A container of mixed-up Mash

I’ve been trying to write a k-mer sketching based pipeline to do fast QC of the population structure of read data. The idea is this will be a nextflow pipeline that I could run on large collections of reads and check that the data roughly make sense in terms of e.g. if I think they should come from two populations, there are differences between these two groups.

As part of this, I want to count kmers in just the subset of hash functions shared by two sketches, but I can’t see how to do that with the existing tools. While many of the k-mer sketching tools have an interchange format in json that lets you see which hash functions are used, but you can’t get the count of times each function is observed (some info on the json format is linked in a discussion on github here. Its what is output by mash using mash info -d. I’ve hacked the source code of Mash a bit to make it output what I think I need. This is slightly painful, as you need Cap’n Proto and lots of other dependencies to compile it, so I had to do this in a virtual machine where I could install the various dependencies.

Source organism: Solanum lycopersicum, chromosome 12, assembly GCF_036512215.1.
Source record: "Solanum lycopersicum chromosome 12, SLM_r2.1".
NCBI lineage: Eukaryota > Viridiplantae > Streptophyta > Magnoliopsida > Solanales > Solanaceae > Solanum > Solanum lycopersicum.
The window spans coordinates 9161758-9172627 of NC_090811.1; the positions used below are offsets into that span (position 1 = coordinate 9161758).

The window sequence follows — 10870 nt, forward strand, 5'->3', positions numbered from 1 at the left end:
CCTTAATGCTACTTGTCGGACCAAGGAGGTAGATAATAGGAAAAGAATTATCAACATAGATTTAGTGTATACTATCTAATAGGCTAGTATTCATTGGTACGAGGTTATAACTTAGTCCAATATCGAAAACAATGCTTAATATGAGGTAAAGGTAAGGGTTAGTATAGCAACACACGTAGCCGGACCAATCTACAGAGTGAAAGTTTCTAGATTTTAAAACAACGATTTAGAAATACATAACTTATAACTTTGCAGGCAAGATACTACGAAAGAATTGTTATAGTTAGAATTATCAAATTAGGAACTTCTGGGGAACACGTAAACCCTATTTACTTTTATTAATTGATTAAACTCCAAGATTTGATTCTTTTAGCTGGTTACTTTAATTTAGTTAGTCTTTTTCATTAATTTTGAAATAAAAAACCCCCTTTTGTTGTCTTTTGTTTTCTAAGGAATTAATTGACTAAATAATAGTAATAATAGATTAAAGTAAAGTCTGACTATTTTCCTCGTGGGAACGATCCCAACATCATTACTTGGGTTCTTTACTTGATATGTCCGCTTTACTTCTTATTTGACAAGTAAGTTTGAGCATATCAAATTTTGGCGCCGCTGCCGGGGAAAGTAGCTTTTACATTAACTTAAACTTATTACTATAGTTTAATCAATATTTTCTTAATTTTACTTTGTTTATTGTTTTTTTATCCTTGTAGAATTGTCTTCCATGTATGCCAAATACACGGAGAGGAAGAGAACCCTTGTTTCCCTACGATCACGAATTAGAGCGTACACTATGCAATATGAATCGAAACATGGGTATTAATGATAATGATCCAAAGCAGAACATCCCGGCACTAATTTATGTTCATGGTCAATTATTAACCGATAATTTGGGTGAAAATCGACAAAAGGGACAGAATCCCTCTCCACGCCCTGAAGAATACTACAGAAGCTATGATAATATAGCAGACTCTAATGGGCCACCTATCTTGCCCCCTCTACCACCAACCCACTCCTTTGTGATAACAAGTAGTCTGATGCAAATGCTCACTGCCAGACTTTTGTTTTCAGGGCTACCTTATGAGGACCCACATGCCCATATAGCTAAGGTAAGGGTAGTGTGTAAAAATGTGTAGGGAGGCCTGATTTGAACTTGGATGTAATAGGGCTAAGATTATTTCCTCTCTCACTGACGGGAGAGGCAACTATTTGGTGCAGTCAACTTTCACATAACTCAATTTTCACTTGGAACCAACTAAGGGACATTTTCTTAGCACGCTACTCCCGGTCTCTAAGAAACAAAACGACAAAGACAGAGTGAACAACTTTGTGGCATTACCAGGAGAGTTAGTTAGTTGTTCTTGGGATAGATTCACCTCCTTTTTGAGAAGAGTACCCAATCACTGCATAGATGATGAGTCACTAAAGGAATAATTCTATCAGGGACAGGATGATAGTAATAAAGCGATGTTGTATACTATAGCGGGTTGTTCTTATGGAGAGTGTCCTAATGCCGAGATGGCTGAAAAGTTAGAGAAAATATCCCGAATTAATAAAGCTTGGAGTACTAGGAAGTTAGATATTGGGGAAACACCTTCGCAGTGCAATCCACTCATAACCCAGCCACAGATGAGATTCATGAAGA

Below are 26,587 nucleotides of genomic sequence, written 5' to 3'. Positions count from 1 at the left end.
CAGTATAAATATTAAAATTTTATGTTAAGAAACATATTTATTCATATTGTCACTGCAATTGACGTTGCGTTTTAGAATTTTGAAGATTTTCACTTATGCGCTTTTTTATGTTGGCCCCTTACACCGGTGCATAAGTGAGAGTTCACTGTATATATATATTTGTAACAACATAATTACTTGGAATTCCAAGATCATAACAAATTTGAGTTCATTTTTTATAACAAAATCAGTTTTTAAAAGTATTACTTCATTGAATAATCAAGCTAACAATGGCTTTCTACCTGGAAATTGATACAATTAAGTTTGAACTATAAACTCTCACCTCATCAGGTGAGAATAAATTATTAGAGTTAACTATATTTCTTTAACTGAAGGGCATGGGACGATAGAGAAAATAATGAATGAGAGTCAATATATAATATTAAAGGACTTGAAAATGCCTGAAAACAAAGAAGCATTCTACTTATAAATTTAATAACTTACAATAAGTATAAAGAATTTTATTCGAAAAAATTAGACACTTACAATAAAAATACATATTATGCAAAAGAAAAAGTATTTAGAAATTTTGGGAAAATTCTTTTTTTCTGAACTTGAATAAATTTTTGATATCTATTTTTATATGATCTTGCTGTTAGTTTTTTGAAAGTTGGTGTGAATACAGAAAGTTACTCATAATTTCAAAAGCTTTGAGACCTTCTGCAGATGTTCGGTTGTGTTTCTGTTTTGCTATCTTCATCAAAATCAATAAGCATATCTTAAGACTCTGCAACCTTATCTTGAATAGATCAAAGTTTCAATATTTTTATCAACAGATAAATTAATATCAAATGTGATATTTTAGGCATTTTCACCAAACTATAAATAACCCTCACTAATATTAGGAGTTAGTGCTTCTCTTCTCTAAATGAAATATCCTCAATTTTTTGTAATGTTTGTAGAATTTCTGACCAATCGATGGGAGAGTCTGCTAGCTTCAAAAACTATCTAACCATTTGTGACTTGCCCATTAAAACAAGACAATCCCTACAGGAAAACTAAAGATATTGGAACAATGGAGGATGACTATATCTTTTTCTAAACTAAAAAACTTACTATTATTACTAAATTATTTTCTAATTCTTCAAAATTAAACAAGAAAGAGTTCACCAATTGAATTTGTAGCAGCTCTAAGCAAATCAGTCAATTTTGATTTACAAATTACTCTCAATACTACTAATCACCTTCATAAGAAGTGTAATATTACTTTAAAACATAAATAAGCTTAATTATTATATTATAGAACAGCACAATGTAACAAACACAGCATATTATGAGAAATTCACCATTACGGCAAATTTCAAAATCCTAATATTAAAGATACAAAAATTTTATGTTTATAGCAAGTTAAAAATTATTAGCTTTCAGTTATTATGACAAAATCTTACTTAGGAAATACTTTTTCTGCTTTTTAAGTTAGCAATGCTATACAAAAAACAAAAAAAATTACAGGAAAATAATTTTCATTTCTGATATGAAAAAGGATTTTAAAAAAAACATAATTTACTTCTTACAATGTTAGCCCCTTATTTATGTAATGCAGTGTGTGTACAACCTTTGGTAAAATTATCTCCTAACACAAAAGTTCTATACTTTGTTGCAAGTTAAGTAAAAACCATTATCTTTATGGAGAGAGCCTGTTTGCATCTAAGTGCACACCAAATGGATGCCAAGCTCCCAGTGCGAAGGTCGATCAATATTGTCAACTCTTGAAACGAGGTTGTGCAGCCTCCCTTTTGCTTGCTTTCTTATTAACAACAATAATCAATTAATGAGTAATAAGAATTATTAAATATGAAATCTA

Anyway - on my github fork of MASH here is a version that has a new mash info -t command that dumps a text format of the hash functions alongside the count for each in a sketch.

Along the way, I’ve also made a singularity container, so I don’t have to ever go through the process of building mash again.. and as it might be useful to other people to also avoid doing that, i’ve put it on github too here, together with the definition file.

Update (15/4/2021) – I’ve just noticed that sourmash has commands to perform intersections of sketches etc. in sourmash siganture intersect. Not sure if they are new and or if they were always there and I missed them. I still don’t think i’ve quite wasted my life, though, as these commands work with flattened sketches - i.e. without abundance information.

James Cotton
James Cotton
Senior Staff Scientist

My research interests are in the genomics, and particularly population genomics of parasites, particularly those that cause neglected tropical diseases